Paper White Birch Tree
Northern Ridge Nursery
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Paper Birch – Remarkable Papery White Bark Tree
Why Paper Birch (Betula Papyrifera)?
Betula Papyrifera, commonly known as paper birch, is a birch endemic to the northern regions of North America. It gets its name from the tree's papery-looking bark, which is very thin and white and sometimes peels away from the trunk in sections, depending on where in the world you find it. Catkins support both male and female flowers, although they do so in different clusters.
The virtually white wood is utilized for various products, including woodenware, pulp, and fuel. Native Americans made boats and roofs out of some trees' thin, water-resistant bark.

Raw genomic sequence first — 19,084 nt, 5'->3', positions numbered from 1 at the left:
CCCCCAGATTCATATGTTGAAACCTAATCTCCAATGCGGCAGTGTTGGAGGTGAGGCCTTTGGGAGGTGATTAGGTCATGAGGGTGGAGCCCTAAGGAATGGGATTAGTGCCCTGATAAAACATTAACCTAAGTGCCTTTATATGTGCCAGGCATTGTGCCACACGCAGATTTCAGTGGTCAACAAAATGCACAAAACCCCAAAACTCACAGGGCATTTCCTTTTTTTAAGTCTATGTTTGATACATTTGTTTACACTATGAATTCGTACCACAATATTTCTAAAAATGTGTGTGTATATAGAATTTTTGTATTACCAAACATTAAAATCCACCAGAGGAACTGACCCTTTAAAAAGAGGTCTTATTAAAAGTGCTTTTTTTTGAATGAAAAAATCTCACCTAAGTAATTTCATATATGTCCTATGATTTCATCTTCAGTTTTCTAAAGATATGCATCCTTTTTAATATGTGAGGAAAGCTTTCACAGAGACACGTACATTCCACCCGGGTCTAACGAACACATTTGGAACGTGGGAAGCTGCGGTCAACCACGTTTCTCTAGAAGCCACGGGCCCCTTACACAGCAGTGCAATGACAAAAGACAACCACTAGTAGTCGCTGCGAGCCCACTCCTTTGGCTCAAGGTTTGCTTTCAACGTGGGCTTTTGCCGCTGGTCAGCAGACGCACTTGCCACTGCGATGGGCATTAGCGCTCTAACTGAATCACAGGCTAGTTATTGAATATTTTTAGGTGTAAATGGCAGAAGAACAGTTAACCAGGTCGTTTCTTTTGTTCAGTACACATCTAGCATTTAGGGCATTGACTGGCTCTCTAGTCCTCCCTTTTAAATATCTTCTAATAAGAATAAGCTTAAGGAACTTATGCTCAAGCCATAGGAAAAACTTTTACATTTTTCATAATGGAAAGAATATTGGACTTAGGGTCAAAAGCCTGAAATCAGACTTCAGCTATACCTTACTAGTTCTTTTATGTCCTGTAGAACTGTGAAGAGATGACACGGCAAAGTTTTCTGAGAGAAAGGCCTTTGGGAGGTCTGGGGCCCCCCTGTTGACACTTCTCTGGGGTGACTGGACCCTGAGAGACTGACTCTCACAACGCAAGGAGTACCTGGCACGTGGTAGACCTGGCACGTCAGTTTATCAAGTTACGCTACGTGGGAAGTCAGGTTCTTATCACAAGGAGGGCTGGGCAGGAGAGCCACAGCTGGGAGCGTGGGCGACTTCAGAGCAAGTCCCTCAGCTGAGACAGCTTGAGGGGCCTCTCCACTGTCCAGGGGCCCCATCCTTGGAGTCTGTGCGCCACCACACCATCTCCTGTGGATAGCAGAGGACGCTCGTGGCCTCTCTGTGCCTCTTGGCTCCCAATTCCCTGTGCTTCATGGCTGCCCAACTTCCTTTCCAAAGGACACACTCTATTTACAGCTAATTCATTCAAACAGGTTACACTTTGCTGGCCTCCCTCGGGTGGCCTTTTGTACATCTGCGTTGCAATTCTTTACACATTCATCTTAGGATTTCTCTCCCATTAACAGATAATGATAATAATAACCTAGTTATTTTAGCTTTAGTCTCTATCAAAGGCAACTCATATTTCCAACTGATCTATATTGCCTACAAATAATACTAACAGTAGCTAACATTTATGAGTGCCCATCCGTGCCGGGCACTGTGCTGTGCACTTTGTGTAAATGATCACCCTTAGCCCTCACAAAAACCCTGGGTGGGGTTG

Paper birch is one of the first species to colonize a burnt region in northern latitudes, making them essential for moose browsing. Not to forget, it is one of their favorite trees for feeding on.
The flowers are the wind-pollinated catkins. The female flowers are greenish and grow to be 1+12 inches long, while male blooms may range in length from 2 to 4 inches and have a brownish hue.
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Interactive Excerpt From USDA Plant Guide